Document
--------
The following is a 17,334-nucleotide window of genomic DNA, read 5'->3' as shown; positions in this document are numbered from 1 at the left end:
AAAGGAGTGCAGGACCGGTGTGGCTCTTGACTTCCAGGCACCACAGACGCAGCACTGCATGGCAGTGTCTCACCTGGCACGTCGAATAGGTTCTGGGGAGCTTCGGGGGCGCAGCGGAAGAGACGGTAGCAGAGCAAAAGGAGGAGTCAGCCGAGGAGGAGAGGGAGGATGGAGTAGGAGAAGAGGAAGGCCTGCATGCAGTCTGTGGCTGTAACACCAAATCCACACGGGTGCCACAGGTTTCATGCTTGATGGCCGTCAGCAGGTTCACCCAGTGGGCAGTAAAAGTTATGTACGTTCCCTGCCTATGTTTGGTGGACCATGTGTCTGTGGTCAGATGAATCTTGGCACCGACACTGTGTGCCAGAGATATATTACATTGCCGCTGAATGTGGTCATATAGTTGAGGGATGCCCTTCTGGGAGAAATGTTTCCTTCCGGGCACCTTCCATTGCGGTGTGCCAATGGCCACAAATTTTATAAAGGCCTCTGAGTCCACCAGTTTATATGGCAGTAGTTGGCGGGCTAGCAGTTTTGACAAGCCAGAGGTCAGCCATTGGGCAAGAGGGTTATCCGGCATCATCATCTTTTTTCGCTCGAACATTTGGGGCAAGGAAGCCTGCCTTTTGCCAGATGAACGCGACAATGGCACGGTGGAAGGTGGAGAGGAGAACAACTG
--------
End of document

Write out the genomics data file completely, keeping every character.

The following is a 17,334-nucleotide window of genomic DNA, read 5'->3' as shown; positions in this document are numbered from 1 at the left end:
AAAGGAGTGCAGGACCGGTGTGGCTCTTGACTTCCAGGCACCACAGACGCAGCACTGCATGGCAGTGTCTCACCTGGCACGTCGAATAGGTTCTGGGGAGCTTCGGGGGCGCAGCGGAAGAGACGGTAGCAGAGCAAAAGGAGGAGTCAGCCGAGGAGGAGAGGGAGGATGGAGTAGGAGAAGAGGAAGGCCTGCATGCAGTCTGTGGCTGTAACACCAAATCCACACGGGTGCCACAGGTTTCATGCTTGATGGCCGTCAGCAGGTTCACCCAGTGGGCAGTAAAAGTTATGTACGTTCCCTGCCTATGTTTGGTGGACCATGTGTCTGTGGTCAGATGAATCTTGGCACCGACACTGTGTGCCAGAGATATATTACATTGCCGCTGAATGTGGTCATATAGTTGAGGGATGCCCTTCTGGGAGAAATGTTTCCTTCCGGGCACCTTCCATTGCGGTGTGCCAATGGCCACAAATTTTATAAAGGCCTCTGAGTCCACCAGTTTATATGGCAGTAGTTGGCGGGCTAGCAGTTTTGACAAGCCAGAGGTCAGCCATTGGGCAAGAGGGTTATCCGGCATCATCATCTTTTTTCGCTCGAACATTTGGGGCAAGGAAGCCTGCCTTTTGCCAGATGAACGCGACAATGGCACGGTGGAAGGTGGAGAGGAGAACAACTG